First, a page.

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His diction, explosive. His inflection, distinctive. His swagger bombarded senses, leaving eardrums to contemplate what they just consumed. There was nothing like him. He was first and foremost. A singular entity in an industry flooded with European descents, his ascent was necessary on levels no one in 1993 understood at the time. Stuart Scott besieged the airways after joining ESPN in 1993. His arrival signaled a change both in broadcast journalism and the network itself. Simply put, Scott put swag into a company that was not necessarily ready for it but quickly came to embrace it. Broadcast journalism was always a white man’s profession and ESPN in 1993 fell right in line. The lack of diversity of the flagship show, SportsCenter, was loud and profound. But Scott’s talent was too large to avoid. He was bound to land on the flagship, and his arrival changed everything. “A lot of the embracing of hip hop culture we see in sports media nowadays falls directly in line with what Stu brought to the table,” said Justin Tinsley, a writer for ESPN. Scott gave ESPN the sort of cultural jolt Allen Iverson gave the NBA. Both mammoth entities were, in one way or another, forced to embrace a sector of life they might not have been ready for yet. Scott was not the first Black face on the television screen to talk about sports, not with the Brothers Gumbel already on the tube. But Scott was the first one who made it seem like the fast-talking brotha from the barber shop got a job. His lingo, littered with catch phrases recognizable at the Thanksgiving dinner table of thousands of Black families, made a community of people comfortable. He made a community of people feel like the men behind what they viewed and heard on television were actually thinking about them for once. “Stuart Scott was the superhero of sportscasters,” said Shemar Woods, an editor for ESPN New York. “You marveled at his natural ability to relate to sports fans from all walks of life and couldn’t help but say, ‘I want to be like him when I grow up’.” Scott planted seeds in a generation of young men and women that they could do what he did without losing a sense of themselves. Michael Jordan was the biggest star in basketball but he never connected with inner city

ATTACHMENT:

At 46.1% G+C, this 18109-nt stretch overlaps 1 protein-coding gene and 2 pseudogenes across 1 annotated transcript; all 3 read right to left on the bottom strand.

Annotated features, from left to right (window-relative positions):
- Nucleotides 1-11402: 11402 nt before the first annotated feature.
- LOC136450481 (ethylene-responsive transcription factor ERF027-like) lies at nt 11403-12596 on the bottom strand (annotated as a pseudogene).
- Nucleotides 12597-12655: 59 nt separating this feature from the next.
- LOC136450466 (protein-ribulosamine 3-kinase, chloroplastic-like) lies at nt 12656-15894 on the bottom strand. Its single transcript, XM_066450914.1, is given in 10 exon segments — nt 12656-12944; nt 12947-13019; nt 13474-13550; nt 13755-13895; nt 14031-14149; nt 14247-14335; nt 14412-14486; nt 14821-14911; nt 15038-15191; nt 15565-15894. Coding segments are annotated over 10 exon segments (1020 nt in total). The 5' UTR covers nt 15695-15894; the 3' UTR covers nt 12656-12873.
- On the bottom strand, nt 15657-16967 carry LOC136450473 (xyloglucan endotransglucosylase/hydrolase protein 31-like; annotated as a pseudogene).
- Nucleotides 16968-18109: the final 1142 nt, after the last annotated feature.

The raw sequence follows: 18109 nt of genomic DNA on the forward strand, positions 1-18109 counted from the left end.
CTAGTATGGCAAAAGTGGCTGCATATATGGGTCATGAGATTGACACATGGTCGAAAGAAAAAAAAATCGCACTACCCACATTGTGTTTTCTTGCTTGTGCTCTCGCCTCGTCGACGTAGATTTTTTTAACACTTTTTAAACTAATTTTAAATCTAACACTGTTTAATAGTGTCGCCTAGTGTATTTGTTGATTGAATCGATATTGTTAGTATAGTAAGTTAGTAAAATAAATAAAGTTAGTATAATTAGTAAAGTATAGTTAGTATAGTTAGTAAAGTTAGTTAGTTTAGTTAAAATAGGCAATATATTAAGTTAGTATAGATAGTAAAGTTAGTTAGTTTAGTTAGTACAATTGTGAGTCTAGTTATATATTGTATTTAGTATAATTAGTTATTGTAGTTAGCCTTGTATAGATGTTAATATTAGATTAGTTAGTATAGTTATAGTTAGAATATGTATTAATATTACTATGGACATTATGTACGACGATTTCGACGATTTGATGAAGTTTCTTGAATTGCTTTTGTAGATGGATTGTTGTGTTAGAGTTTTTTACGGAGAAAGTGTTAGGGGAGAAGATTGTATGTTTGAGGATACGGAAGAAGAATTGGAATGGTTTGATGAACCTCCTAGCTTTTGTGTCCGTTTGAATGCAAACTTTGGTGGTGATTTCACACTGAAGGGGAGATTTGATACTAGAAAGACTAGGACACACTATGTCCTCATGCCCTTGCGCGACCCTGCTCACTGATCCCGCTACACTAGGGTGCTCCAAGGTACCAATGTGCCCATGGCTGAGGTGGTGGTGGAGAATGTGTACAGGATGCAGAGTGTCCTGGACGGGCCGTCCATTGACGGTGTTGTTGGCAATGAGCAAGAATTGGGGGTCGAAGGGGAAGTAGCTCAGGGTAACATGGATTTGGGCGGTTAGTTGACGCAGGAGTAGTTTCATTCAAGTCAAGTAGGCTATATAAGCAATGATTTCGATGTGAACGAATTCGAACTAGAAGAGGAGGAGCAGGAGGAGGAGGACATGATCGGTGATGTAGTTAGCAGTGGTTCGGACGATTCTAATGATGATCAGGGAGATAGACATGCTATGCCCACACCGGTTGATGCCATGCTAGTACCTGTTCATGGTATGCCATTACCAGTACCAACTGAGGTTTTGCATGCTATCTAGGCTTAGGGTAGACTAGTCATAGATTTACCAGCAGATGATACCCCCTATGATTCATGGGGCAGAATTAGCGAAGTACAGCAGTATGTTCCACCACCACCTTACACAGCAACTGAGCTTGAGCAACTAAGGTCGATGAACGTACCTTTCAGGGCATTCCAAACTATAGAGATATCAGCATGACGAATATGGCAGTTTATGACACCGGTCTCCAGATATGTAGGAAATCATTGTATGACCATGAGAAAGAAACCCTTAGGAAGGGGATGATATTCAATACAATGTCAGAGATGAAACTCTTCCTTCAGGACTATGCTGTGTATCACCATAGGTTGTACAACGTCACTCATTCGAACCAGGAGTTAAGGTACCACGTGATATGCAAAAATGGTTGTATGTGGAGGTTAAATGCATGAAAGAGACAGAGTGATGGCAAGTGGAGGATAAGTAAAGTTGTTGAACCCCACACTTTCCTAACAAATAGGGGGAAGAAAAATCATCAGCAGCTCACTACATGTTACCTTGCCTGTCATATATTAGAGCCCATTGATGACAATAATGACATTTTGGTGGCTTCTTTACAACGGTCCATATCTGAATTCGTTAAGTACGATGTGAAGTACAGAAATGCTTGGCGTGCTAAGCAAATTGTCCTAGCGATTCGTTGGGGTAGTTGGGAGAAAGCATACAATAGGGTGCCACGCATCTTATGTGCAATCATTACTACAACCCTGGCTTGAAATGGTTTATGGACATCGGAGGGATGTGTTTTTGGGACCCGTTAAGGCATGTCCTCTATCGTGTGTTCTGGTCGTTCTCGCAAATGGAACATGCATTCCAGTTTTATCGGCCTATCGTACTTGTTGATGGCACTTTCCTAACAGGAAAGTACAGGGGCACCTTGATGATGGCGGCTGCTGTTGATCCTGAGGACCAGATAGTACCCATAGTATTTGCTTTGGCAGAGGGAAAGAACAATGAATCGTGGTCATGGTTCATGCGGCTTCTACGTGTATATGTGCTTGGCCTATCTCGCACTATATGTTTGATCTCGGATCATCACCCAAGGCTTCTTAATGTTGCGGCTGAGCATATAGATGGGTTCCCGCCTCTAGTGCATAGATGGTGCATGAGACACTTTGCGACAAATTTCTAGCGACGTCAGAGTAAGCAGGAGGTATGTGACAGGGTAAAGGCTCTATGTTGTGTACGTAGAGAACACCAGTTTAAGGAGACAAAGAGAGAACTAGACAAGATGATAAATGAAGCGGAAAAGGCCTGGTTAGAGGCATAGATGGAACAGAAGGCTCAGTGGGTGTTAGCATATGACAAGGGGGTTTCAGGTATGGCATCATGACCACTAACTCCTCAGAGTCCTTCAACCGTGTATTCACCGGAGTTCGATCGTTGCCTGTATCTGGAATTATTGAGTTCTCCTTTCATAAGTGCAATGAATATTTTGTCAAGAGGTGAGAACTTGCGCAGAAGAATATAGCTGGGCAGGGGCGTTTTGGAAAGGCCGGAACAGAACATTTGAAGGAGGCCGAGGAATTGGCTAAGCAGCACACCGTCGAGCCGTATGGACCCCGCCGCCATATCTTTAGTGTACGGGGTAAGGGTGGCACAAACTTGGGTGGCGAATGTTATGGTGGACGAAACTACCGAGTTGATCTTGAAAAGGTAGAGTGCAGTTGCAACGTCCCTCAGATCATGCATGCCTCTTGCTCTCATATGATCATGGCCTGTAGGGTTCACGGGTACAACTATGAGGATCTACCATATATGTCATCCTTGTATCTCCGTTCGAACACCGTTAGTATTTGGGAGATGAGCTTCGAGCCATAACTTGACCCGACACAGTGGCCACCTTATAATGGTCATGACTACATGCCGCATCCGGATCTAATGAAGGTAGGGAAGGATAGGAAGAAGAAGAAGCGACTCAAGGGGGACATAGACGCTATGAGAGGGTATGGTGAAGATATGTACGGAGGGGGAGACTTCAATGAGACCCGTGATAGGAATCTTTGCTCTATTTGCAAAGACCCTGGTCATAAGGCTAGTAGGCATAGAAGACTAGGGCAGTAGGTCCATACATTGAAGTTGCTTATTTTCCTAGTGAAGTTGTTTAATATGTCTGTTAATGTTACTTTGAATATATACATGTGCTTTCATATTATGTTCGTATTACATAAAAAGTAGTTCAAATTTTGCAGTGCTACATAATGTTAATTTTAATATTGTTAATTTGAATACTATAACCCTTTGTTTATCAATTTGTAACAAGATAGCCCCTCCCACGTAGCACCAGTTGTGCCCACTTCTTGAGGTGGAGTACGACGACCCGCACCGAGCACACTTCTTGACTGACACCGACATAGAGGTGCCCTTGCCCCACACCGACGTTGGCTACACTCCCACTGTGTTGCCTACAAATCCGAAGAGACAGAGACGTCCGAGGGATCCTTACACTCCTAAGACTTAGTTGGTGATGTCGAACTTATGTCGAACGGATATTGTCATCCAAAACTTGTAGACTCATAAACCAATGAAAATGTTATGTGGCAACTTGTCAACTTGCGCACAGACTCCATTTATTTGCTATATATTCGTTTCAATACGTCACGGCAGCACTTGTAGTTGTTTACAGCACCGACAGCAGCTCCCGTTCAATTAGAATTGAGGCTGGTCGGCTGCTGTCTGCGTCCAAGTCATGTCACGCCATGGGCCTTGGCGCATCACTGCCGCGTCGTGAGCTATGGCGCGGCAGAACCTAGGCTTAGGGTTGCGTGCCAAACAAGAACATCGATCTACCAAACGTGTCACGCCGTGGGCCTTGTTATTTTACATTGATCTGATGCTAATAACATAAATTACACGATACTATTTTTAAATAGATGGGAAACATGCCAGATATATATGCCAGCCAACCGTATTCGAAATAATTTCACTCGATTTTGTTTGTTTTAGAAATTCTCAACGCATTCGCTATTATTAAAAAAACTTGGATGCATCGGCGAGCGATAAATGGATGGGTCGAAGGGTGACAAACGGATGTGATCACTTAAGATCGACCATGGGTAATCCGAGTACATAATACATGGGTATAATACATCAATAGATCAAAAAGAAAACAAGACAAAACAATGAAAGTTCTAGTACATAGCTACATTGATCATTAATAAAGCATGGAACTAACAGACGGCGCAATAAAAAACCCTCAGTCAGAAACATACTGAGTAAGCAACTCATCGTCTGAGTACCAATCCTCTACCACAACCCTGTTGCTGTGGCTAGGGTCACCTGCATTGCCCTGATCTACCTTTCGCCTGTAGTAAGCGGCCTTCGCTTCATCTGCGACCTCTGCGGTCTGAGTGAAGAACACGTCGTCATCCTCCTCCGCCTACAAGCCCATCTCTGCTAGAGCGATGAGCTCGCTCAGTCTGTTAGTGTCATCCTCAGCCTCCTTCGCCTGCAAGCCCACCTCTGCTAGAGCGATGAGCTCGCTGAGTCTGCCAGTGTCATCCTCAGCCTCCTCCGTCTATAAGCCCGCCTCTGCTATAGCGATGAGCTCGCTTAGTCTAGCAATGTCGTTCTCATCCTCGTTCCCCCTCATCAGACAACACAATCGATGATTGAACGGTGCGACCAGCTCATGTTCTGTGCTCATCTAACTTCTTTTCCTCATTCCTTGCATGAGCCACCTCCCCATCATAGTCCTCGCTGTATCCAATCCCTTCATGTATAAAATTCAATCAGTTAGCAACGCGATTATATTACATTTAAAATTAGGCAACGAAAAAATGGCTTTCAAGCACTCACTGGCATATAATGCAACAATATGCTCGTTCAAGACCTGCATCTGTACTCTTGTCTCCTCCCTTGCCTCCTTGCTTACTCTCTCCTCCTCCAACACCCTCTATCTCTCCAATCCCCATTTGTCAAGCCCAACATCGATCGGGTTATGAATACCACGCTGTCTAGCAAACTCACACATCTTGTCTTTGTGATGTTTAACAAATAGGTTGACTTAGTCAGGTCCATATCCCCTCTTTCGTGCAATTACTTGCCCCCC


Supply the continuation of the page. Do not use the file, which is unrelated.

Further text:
youth the way Iverson did. Scott was the Iverson to the Gumbels’ Jordan. He shouted at the top of his lungs who he was, unapologetically. Scott did not get off scot free. He battled with criticisms that he was corny. That his lingo was forced, that he was conveniently using a community’s language to his own advantage. At its worst, criticism of the anchor would touch levels where he saw himself dealing with calls for him to stop embarrassing Black folks. He stood up, stood tall and never wavered. To those who knew him, watched him, studied him and understood him, they knew he was not faking. It was not an act. He truly believed the only way he could express himself while staying true to his individuality was what he portrayed. He never apologized. He never felt the need to. He was going to be him. And that’s what endeared him to millions. “Stuart Scott was, in many ways, larger than life,” Tinsley said. “He revolutionized sports and pop culture in every facet imaginable. He made sports more fun, and he opened doors for young people in all walks of life just by his sheer enthusiasm and ‘love for the game’.” So many have followed in Scott’s footsteps. Some have tried to bite his style. Others have simply taken his brazen outlook on the profession and broken down their own walls by reenacting the massive chip on Scott’s shoulders. He benefited from being first, but it never stopped others from trying to emulate him. Journalism schools across the country are flooded with young men and women who think they can carry a SportsCenter broadcast as an anchor because they grew up watching Stuart Scott do it. Scott was parodied on Saturday Night Live. He showed up on non-ESPN platforms on multiple occasions. His personality held its own even outside the protective bubble that was ESPN. “Our generation grew up loving SportsCenter,” said Andrew

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